The CIA concluded there is “no evidence” Chinese intelligence services have ever accessed data from TikTok, the New York Times reported Friday, after the White House took steps to ban the app in the U.S. over national security and privacy concerns.
In this photo illustration, the TikTok app is displayed on an Apple iPhone on August 7, 2020 in … [+]
Photo Illustration by Drew Angerer/Getty Images
CIA analysts concluded that it is possible for China to siphon off data from TikTok since it is owned by Chinese tech firm ByteDance, but there is no evidence they have done so, according to the New York Times.
The Trump administration hasn’t accused China of already taking Tik Tok data on U.S. users, but has instead warned that China could potentially track the locations of federal employees, build dossiers of personal information for blackmail and conduct corporate espionage with TikTok data.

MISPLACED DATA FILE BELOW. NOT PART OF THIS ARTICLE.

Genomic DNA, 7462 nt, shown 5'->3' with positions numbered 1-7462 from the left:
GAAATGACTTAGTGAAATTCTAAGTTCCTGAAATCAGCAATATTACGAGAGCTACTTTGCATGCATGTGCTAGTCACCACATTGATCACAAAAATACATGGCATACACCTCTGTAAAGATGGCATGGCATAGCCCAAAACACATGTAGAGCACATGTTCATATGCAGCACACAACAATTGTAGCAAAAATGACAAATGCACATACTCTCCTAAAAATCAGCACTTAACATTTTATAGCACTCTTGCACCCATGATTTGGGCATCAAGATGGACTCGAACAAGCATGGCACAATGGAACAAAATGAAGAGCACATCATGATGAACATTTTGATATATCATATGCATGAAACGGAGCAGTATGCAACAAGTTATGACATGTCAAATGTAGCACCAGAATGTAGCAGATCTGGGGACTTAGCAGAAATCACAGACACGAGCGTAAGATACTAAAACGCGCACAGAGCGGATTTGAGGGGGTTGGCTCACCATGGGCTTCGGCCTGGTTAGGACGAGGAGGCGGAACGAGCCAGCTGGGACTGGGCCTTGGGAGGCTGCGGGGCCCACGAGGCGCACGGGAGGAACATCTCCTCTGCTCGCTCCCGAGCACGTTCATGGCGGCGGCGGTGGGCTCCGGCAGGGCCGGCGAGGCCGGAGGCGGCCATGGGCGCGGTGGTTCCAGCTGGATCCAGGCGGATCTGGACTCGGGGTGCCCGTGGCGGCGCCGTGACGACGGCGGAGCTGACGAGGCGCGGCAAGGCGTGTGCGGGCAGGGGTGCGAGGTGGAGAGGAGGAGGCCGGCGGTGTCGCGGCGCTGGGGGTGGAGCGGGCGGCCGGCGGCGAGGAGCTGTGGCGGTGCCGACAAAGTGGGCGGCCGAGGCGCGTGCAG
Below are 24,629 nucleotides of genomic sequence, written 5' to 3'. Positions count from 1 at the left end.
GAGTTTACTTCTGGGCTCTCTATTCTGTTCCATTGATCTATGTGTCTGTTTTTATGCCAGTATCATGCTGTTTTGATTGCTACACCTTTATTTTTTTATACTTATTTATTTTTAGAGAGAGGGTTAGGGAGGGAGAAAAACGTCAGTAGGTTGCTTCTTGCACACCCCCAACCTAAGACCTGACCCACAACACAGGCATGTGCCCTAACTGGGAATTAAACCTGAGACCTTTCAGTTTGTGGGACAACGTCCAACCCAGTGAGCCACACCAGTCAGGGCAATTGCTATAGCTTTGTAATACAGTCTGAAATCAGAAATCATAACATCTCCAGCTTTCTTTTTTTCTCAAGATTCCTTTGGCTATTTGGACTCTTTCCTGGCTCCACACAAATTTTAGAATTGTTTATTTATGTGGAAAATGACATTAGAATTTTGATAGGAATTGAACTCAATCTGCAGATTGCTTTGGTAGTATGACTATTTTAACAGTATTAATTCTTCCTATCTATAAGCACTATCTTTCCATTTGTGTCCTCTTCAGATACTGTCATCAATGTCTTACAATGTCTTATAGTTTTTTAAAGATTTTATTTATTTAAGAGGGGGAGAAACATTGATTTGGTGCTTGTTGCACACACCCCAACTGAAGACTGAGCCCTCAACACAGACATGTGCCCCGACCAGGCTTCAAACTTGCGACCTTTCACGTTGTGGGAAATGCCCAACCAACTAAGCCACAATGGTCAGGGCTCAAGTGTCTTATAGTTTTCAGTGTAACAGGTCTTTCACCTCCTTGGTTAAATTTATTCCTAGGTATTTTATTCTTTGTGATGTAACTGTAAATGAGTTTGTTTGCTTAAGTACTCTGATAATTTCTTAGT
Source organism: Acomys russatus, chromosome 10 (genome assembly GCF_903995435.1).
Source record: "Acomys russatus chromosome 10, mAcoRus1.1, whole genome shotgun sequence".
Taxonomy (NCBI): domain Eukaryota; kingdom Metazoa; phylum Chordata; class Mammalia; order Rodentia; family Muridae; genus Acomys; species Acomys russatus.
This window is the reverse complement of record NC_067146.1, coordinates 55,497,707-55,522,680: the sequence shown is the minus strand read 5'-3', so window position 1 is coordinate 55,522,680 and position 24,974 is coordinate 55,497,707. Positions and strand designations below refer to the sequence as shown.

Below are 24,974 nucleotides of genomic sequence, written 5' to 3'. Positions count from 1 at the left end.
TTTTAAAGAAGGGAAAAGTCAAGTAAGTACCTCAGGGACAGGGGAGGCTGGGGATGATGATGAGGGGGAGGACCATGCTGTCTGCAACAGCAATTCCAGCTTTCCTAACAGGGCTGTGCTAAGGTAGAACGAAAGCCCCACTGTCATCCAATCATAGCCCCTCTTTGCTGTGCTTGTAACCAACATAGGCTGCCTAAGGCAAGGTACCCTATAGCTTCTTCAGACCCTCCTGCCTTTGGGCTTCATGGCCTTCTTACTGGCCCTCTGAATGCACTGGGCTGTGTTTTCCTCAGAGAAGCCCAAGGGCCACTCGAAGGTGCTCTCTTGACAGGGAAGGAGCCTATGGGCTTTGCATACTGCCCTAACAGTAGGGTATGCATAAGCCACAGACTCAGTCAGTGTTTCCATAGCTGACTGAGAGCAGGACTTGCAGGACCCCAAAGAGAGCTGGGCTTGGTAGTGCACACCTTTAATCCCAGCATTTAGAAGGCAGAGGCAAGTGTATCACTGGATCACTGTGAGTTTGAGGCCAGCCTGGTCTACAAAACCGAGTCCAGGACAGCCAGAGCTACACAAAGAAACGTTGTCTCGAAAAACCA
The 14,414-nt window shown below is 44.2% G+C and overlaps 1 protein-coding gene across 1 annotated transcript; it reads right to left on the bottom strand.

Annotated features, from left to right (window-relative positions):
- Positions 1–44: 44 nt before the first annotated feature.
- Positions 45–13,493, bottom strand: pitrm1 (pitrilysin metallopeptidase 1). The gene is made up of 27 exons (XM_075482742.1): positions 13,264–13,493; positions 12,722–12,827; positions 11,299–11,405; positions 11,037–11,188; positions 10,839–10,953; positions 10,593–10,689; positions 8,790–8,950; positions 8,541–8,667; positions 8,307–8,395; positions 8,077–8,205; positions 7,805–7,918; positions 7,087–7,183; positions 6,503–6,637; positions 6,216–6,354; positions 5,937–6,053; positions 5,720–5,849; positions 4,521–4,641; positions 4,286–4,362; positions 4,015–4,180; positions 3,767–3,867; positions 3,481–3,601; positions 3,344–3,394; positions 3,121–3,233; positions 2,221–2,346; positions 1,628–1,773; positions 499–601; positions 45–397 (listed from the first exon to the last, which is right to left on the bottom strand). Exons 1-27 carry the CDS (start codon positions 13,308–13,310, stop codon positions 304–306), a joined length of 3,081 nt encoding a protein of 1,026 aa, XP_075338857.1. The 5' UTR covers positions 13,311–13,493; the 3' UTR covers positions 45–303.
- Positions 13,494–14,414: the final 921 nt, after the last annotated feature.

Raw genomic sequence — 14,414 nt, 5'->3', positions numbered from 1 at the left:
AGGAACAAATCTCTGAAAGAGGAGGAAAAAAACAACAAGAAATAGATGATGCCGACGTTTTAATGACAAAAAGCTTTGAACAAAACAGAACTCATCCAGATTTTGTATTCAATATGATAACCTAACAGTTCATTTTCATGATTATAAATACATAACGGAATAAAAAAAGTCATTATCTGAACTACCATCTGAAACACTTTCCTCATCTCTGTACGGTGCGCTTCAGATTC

U.S. lawmakers are particularly concerned about a 2017 law that mandates Chinese companies “support, assist and cooperate with the state intelligence work in accordance with the law.”
Sen. Mark Warner (D-V.A.) has said that TikTok is a problem, but isn’t as urgent a threat as Huawei, a Chinese company that makes telecom equipment for 5G networks.
Trump on Thursday night signed an executive order that effectively bans TikTok and social media app WeChat in 45 days unless they are sold to American companies. The move was part of a broader effort from the White House for a “clean network” seeking to purge Chinese companies from U.S. internet and telecommunications infrastructure.
Human rights groups and media outlets have found evidence that China uses technology to surveil Uighur Muslims and heavily censors the Internet domestically, adding to U.S. concerns about China potentially abusing data. But some have noted a level of hypocrisy since U.S. intelligence agencies have well-developed surveillance capabilities and for-profit companies have outfitted Americans with a range of privacy-violating apps, wrote Sam Biddle in the Intercept.